The last thing I would ever trust to protect my freedom is a government that claims that it will protect freedom, for we fetishize what we do not have, and any government established to protect freedom will do great and terrible and oppressive things in freedom’s name.

It’s a simple metric. Those who claim to protect freedom are will be your greatest oppressors. Those who claim to facilitate equality will act in most unequal fashions. Those who claim to seek justice will act in the most unjust ways that you could possibly imagine.

Be careful what you claim to idolize. Be even more careful what you profess to believe in. You might just find yourself compromising, degrading, and blaspheming your most cherished values and yet all the while praising them and invoking them ever more loudly.

An HBD-realist multicuturalist

This I understand a bit more. There’s a big difference between “people are different” and “we should exclude anybody who is different”. The sentiment that “People are different but anyone who can cut it and who behaves properly is welcome here” is, I think, a most reasonable statement. Even if most people can’t handle multiculturalism, the existence of a few places in which a high-IQ, high-conscientious, pro-capitalist population is not forbidden from allowing it to arise naturally is fine in my book.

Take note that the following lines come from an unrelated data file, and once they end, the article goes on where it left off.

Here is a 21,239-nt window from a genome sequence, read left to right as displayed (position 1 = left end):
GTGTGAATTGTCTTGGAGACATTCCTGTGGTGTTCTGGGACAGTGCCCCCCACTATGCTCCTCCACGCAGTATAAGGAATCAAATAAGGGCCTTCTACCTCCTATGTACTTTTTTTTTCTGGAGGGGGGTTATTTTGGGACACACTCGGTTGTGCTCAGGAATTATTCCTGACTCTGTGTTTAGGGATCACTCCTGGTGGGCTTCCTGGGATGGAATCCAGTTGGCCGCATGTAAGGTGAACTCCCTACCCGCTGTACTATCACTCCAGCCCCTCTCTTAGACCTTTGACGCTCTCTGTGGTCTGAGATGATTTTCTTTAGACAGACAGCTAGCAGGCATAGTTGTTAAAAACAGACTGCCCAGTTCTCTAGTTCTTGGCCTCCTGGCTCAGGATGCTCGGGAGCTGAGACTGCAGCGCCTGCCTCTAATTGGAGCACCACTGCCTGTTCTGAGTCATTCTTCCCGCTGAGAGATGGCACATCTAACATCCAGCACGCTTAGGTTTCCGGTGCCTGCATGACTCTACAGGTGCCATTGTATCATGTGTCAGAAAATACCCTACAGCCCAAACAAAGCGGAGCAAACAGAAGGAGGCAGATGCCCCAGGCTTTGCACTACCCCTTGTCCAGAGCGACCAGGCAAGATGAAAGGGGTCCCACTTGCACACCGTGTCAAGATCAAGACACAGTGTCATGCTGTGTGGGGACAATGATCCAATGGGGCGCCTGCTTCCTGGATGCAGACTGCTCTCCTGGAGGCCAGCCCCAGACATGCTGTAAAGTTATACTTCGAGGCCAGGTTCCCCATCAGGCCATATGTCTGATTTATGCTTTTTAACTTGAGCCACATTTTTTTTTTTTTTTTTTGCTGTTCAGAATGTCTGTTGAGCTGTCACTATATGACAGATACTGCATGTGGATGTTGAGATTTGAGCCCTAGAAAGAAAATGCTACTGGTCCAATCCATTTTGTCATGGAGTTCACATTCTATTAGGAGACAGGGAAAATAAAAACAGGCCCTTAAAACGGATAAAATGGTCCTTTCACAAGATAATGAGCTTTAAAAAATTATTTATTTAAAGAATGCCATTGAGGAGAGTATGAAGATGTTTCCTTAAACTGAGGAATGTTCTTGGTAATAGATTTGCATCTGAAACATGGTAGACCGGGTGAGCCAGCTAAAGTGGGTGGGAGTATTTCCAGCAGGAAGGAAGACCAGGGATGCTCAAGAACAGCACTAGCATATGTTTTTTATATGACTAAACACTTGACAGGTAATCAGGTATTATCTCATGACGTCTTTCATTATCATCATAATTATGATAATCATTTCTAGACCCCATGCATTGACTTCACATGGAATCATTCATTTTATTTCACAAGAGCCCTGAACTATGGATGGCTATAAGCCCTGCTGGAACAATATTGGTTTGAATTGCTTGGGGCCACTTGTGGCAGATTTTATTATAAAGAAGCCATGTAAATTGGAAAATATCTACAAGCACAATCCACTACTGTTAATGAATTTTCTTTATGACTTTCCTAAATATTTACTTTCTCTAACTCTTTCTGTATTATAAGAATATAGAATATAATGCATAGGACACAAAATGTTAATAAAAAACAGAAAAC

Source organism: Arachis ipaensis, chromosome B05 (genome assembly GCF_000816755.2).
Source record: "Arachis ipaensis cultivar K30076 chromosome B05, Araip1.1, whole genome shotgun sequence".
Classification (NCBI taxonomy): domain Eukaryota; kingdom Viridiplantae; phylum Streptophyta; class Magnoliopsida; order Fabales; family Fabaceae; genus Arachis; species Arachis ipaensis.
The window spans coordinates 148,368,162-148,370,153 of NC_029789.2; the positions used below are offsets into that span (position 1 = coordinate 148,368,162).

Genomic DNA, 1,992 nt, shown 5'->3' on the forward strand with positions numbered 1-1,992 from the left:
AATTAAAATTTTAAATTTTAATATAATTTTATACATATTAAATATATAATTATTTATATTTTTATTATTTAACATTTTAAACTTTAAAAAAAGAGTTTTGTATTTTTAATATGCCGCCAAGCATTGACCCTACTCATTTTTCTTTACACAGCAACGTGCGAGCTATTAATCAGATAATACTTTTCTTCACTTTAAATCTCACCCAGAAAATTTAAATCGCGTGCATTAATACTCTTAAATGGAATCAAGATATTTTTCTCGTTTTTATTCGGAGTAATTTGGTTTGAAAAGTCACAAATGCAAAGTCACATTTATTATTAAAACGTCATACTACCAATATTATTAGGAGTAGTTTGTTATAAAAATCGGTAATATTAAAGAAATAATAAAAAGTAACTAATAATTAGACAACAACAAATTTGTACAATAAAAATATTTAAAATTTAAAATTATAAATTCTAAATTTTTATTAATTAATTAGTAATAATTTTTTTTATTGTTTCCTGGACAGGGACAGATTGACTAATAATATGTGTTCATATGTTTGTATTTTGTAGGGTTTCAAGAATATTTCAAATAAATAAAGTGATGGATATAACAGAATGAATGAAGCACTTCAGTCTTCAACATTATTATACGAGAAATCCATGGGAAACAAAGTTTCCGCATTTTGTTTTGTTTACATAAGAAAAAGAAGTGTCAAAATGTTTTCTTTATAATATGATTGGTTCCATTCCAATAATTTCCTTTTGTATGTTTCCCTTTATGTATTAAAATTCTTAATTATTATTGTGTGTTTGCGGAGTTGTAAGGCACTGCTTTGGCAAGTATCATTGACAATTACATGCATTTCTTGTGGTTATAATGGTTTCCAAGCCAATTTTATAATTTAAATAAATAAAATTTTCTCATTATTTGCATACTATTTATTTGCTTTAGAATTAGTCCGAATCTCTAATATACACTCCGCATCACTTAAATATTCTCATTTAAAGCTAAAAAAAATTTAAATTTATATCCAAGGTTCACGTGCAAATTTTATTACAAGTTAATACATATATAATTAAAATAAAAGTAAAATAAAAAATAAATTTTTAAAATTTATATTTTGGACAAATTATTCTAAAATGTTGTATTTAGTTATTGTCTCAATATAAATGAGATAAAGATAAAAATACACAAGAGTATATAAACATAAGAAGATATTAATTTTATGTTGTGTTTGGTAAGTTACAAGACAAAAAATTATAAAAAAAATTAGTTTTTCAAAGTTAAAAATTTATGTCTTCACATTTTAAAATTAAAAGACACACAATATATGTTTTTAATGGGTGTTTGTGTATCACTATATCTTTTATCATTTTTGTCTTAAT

An Anglosphere seccesionist

The Anglosphere. A great place to grow up. An important place to understand. Would you really want to live there, though? Would you trust the Anglosphere as a good place to found a familial dynasty that you intend to last for a thousand years?

All together though, does the combination of these three things (autocratic enabler of freedom, HBD-realist multiculturalist, secessionist Anglospherean) create a neoreactionary? I think the answer is “yes”. A neoreactionary will not necessarily be these things, but someone who is the things is almost certainly neoreactionary in thought.

How you deal with that observation is up to you.

Some of the most shocking (to say nothing of annoying) moments of my life come when I underestimate just how stupid and impressionable that most people are.

“What? Oh wow. That’s so impressive. I can’t believe you just flew off to another country like that. What was it like?